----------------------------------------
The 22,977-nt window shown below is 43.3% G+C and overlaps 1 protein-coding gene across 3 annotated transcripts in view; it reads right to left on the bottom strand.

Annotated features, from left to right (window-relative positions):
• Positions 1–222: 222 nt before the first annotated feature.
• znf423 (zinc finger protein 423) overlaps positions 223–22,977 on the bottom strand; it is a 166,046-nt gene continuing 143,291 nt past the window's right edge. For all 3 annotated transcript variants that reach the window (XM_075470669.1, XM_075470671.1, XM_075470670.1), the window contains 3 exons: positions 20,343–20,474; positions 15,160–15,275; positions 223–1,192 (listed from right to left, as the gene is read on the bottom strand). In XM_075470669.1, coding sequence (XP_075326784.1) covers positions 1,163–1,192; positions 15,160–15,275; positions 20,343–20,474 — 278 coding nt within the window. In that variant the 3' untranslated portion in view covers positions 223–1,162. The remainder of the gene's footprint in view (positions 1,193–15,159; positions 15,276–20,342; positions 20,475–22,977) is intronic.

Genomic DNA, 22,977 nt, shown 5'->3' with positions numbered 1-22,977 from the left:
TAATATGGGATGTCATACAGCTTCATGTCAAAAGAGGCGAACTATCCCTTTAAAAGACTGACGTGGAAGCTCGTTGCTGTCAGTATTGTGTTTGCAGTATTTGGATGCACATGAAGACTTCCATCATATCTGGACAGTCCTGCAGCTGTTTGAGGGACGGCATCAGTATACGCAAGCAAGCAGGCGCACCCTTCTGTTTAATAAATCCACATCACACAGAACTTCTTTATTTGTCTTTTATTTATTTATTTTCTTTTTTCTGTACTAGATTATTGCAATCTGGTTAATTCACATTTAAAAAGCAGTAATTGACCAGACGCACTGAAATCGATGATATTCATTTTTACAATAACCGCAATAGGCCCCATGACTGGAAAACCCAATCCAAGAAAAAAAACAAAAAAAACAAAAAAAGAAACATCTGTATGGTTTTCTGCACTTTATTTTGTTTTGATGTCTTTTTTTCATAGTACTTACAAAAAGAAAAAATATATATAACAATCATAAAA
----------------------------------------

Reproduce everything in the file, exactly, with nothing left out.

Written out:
The 22,977-nt window shown below is 43.3% G+C and overlaps 1 protein-coding gene across 3 annotated transcripts in view; it reads right to left on the bottom strand.

Annotated features, from left to right (window-relative positions):
• Positions 1–222: 222 nt before the first annotated feature.
• znf423 (zinc finger protein 423) overlaps positions 223–22,977 on the bottom strand; it is a 166,046-nt gene continuing 143,291 nt past the window's right edge. For all 3 annotated transcript variants that reach the window (XM_075470669.1, XM_075470671.1, XM_075470670.1), the window contains 3 exons: positions 20,343–20,474; positions 15,160–15,275; positions 223–1,192 (listed from right to left, as the gene is read on the bottom strand). In XM_075470669.1, coding sequence (XP_075326784.1) covers positions 1,163–1,192; positions 15,160–15,275; positions 20,343–20,474 — 278 coding nt within the window. In that variant the 3' untranslated portion in view covers positions 223–1,162. The remainder of the gene's footprint in view (positions 1,193–15,159; positions 15,276–20,342; positions 20,475–22,977) is intronic.

Genomic DNA, 22,977 nt, shown 5'->3' with positions numbered 1-22,977 from the left:
TAATATGGGATGTCATACAGCTTCATGTCAAAAGAGGCGAACTATCCCTTTAAAAGACTGACGTGGAAGCTCGTTGCTGTCAGTATTGTGTTTGCAGTATTTGGATGCACATGAAGACTTCCATCATATCTGGACAGTCCTGCAGCTGTTTGAGGGACGGCATCAGTATACGCAAGCAAGCAGGCGCACCCTTCTGTTTAATAAATCCACATCACACAGAACTTCTTTATTTGTCTTTTATTTATTTATTTTCTTTTTTCTGTACTAGATTATTGCAATCTGGTTAATTCACATTTAAAAAGCAGTAATTGACCAGACGCACTGAAATCGATGATATTCATTTTTACAATAACCGCAATAGGCCCCATGACTGGAAAACCCAATCCAAGAAAAAAAACAAAAAAAACAAAAAAAGAAACATCTGTATGGTTTTCTGCACTTTATTTTGTTTTGATGTCTTTTTTTCATAGTACTTACAAAAAGAAAAAATATATATAACAATCATAAAA